The Future for Expats in Ho Chi Minh City

We caught up with Tom on his recent visit back to the city that used to be his home. He is striving to make it even more accessible for members to get accurate and reliable information. This in turn will make their stay here more rewarding. It was great to finally meet the man after weeks of emails and Facebook chat. He is an affable and entertaining young man, with a genuine passion for Vietnam in general and Ho Chi Minh City in particular. It became apparent within minutes that he possesses a genuine love for the city and its people.

We asked him how Ho Chi Minh City had changed since he has been away. He replied somewhat predictably, “The traffic is hugely more congested than it was just two years ago. It has been quite a shock to see so many cars on the roads” Of course since he has been away there has been a massive amount of building work around the city and of course, construction of the metro system has begun in earnest.

Tom is in town to launch a new website. We met up with Sam and him at the launch party at Cafe Restaurant on Calmette.

The site will be an interactive platform that helps expats looking for certain items and services. For example, someone looking for an apartment with a certain budget in District 7, will be able to get reliable information specific to that search.

But it will be much more than just a search engine for property. Tom wants the site to cover all aspects of daily life in this giant Asian metropolis. Initially it will focus on expats in Ho Chi Minh City, but hopefully with time it may be able to grow to cover a wider area. Local people with good English skills will also be able to use the site.

Sam is the man with the data. He explained that the Expats in Ho Chi Minh City Facebook group gets upwards of 3,000 comments per day. There is a hard core of about 220 members who post almost daily. 4,500 people are active posting on the site weekly. It really does have an astonishingly high reach. The question remains however, just how successfully will it transition from being an active group on social media to a stand-alone website?

The challenge being that we log onto Facebook as an effect of this new digital social habit that affects us all. In Asia especially it is the primary tool used for communication between businesses and individuals. How does a stand-alone website maintain the social capital offered by social media?

A group of about 70 people gathered at the function on the rooftop bar of Cafe Restaurant. Tom spoke of their plans to develop the group. Sam spoke of the way he had written a few bots to study the traffic and the way that the group interacts with each other. 35,000 members don’t comment but visit on a regular basis.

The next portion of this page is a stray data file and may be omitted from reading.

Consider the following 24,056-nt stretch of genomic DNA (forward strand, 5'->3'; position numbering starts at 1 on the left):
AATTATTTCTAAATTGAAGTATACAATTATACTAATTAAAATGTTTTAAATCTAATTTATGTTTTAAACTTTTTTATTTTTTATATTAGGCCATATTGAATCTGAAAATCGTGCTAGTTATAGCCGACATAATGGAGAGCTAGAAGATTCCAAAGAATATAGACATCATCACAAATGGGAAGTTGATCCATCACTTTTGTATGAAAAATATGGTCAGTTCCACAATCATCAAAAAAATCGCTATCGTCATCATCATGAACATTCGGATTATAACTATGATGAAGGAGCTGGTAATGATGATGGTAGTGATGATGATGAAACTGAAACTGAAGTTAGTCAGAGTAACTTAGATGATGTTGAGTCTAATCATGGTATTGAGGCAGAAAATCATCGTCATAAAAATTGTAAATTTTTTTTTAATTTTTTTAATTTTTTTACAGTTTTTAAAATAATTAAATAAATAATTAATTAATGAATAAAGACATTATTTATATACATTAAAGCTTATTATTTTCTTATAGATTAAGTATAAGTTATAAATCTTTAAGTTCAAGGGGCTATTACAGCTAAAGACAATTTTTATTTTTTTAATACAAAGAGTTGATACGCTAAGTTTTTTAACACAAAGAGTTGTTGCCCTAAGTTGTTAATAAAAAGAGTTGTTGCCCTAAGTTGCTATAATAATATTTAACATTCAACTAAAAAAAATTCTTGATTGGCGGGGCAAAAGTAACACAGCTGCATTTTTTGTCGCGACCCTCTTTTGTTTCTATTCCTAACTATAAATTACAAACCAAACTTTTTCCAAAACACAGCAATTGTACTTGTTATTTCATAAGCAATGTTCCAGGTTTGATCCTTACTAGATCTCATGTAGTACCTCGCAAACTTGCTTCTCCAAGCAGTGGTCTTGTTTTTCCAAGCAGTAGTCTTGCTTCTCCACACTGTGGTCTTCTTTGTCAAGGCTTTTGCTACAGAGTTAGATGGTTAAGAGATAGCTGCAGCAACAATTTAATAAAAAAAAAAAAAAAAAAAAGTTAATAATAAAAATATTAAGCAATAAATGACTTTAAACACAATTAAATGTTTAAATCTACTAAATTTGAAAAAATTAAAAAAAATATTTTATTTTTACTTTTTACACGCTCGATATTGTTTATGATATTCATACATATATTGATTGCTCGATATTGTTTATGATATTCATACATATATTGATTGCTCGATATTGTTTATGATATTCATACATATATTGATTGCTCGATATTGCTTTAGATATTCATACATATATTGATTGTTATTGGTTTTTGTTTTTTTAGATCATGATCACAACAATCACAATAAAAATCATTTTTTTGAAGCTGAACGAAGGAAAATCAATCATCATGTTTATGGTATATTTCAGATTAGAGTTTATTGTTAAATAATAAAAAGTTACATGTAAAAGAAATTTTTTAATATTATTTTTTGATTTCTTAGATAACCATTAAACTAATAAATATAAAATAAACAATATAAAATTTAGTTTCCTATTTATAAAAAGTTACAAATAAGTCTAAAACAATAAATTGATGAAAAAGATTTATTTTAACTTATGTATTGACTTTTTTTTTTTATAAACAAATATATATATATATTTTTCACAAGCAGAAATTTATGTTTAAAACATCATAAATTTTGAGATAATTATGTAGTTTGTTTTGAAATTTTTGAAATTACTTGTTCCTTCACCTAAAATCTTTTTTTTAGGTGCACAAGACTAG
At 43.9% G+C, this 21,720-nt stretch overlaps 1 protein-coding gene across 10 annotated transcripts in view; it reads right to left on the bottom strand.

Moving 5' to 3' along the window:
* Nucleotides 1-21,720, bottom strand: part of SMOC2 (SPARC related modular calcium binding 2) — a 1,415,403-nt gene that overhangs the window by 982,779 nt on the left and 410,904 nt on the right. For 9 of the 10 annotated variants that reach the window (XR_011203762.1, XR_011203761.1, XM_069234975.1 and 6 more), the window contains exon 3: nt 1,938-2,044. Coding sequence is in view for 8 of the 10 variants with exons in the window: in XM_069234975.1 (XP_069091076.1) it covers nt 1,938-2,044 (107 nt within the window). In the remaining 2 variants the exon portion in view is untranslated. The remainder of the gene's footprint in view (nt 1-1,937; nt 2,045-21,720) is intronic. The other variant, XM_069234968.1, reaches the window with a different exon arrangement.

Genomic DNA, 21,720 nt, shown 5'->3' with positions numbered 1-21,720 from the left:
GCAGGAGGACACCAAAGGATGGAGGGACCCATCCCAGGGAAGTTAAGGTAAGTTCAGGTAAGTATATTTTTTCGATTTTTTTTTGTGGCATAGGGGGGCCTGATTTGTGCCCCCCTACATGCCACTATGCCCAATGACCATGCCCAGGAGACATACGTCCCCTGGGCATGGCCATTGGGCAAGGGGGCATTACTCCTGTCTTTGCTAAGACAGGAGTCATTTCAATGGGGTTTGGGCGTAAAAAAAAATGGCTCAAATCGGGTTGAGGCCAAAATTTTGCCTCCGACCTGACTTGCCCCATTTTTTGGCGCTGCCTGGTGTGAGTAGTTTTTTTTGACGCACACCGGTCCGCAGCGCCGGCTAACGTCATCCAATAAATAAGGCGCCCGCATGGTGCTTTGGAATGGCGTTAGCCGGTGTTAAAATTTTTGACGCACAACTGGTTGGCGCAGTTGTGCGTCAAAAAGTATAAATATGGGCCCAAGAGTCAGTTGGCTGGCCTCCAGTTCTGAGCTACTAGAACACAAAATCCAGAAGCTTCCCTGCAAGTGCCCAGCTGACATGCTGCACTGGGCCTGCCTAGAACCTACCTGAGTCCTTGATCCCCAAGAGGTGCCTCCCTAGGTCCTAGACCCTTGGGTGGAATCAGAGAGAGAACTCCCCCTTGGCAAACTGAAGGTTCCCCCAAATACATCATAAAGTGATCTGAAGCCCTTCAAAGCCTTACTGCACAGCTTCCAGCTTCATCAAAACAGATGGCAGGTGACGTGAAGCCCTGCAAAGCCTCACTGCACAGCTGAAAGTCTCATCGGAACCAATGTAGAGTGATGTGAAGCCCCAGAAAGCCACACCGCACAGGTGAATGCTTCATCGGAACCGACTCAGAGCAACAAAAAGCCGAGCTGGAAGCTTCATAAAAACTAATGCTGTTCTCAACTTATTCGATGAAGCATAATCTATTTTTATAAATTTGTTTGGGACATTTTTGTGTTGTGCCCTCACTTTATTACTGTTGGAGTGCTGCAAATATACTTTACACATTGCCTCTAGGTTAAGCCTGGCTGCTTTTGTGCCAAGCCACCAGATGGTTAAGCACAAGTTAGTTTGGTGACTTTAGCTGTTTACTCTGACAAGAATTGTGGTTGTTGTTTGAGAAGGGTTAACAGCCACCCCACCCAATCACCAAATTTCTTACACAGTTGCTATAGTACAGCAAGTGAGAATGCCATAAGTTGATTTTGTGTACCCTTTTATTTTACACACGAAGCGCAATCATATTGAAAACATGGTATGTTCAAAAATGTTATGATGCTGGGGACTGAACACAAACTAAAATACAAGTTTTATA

Another administrator, Valentin Cheval spoke about the exciting plans for the new website. It hopefully will cover all aspects of expat life. Where to go in the evenings, the best restaurants, the best bars, where to buy items and how to survive life as one of the many expats in Ho Chi Minh City.

Describing the functionality of the new site, Tom says, “The website will be systematic, enabling people to gain knowledge on just about everything in the city. It would be great to get official channels involved. Expats that genuinely love Vietnam are wonderful ambassadors for this country”. The launch date is hoped to be in August or September, just in time for the new arrivals into Ho Chi Minh City, for the new school year. On top of this, we have of course many hundreds more returning after the school holidays.

Tom and Sam hope that the site will become as successful as the Facebook page. Its official title has not been decided yet and there is still a tremendous amount of work to do.

People like Tom, Sam and indeed we at AsiaLIFE and InSeAsia, are more than happy to spread the word of what this fascinating country and bustling city has to offer.

Hopefully the website will enhance the experience for expats in Ho Chi Minh City and indeed people simply coming on holiday. If it attracts people in the same numbers as the Facebook group, it looks to be shaping into quite the success story.

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Following a highly successful 25-year career as a singer/songwriter and musician, Keith pulled out of the rat race and moved to Southeast Asia in 2008. First living in Thailand, he moved to Cambodia and then relocated to Ho Chi Minh City in early 2013. Keith has had work published in magazines and websites in the UK, Europe, USA, Australia and Asia. He has written for the BBC and has appeared on TV and radio in many different countries. His great loves are music and travel, but he writes on a whole range of subjects.